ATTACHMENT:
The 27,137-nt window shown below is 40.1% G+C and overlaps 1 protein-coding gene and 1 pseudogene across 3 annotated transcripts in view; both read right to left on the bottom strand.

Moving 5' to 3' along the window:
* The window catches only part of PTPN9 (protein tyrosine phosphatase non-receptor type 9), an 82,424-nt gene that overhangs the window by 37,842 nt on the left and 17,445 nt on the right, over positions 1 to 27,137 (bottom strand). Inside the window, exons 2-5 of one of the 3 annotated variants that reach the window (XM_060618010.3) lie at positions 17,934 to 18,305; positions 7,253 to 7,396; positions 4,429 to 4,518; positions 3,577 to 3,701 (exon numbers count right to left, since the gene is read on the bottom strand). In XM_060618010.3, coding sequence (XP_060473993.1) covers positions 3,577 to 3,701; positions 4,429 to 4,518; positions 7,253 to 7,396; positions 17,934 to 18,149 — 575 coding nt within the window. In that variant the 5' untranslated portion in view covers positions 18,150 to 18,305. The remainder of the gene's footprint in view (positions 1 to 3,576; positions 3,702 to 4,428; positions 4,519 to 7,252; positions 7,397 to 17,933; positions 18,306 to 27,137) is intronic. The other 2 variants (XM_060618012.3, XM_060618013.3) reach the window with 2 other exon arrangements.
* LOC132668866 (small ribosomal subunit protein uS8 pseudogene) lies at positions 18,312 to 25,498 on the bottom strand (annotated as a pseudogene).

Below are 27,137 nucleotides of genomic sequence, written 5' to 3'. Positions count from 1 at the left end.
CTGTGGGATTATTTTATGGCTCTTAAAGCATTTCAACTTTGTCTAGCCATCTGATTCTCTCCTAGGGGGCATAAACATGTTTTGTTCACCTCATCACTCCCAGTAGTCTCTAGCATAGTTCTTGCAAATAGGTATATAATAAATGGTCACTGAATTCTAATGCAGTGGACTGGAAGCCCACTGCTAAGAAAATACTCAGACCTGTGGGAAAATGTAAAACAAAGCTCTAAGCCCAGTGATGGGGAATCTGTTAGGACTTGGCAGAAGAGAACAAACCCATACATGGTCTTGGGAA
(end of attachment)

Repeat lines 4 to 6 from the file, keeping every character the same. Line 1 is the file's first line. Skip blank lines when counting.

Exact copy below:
* LOC132668866 (small ribosomal subunit protein uS8 pseudogene) lies at positions 18,312 to 25,498 on the bottom strand (annotated as a pseudogene).

Below are 27,137 nucleotides of genomic sequence, written 5' to 3'. Positions count from 1 at the left end.
CTGTGGGATTATTTTATGGCTCTTAAAGCATTTCAACTTTGTCTAGCCATCTGATTCTCTCCTAGGGGGCATAAACATGTTTTGTTCACCTCATCACTCCCAGTAGTCTCTAGCATAGTTCTTGCAAATAGGTATATAATAAATGGTCACTGAATTCTAATGCAGTGGACTGGAAGCCCACTGCTAAGAAAATACTCAGACCTGTGGGAAAATGTAAAACAAAGCTCTAAGCCCAGTGATGGGGAATCTGTTAGGACTTGGCAGAAGAGAACAAACCCATACATGGTCTTGGGAA